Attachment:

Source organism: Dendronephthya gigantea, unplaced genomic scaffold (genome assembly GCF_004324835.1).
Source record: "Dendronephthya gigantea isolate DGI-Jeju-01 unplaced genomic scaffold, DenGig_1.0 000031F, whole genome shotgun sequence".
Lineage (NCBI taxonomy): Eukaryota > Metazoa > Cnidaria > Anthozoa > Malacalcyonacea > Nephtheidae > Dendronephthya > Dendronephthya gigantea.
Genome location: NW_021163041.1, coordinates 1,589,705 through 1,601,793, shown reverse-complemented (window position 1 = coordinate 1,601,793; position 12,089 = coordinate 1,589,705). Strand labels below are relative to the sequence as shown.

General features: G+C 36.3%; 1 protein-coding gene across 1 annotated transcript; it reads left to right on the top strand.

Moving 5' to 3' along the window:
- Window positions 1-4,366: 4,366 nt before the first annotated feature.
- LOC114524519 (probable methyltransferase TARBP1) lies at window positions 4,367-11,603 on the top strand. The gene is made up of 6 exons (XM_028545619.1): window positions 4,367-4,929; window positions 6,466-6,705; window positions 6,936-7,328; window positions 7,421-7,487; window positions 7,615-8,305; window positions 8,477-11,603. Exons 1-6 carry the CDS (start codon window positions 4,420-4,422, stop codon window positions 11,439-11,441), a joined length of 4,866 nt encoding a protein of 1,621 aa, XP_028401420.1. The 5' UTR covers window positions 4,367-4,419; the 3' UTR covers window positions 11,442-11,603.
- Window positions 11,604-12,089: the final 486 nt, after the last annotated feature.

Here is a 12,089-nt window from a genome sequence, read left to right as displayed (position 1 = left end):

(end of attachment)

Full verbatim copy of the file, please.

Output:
Source organism: Dendronephthya gigantea, unplaced genomic scaffold (genome assembly GCF_004324835.1).
Source record: "Dendronephthya gigantea isolate DGI-Jeju-01 unplaced genomic scaffold, DenGig_1.0 000031F, whole genome shotgun sequence".
Lineage (NCBI taxonomy): Eukaryota > Metazoa > Cnidaria > Anthozoa > Malacalcyonacea > Nephtheidae > Dendronephthya > Dendronephthya gigantea.
Genome location: NW_021163041.1, coordinates 1,589,705 through 1,601,793, shown reverse-complemented (window position 1 = coordinate 1,601,793; position 12,089 = coordinate 1,589,705). Strand labels below are relative to the sequence as shown.

General features: G+C 36.3%; 1 protein-coding gene across 1 annotated transcript; it reads left to right on the top strand.

Moving 5' to 3' along the window:
- Window positions 1-4,366: 4,366 nt before the first annotated feature.
- LOC114524519 (probable methyltransferase TARBP1) lies at window positions 4,367-11,603 on the top strand. The gene is made up of 6 exons (XM_028545619.1): window positions 4,367-4,929; window positions 6,466-6,705; window positions 6,936-7,328; window positions 7,421-7,487; window positions 7,615-8,305; window positions 8,477-11,603. Exons 1-6 carry the CDS (start codon window positions 4,420-4,422, stop codon window positions 11,439-11,441), a joined length of 4,866 nt encoding a protein of 1,621 aa, XP_028401420.1. The 5' UTR covers window positions 4,367-4,419; the 3' UTR covers window positions 11,442-11,603.
- Window positions 11,604-12,089: the final 486 nt, after the last annotated feature.

Here is a 12,089-nt window from a genome sequence, read left to right as displayed (position 1 = left end):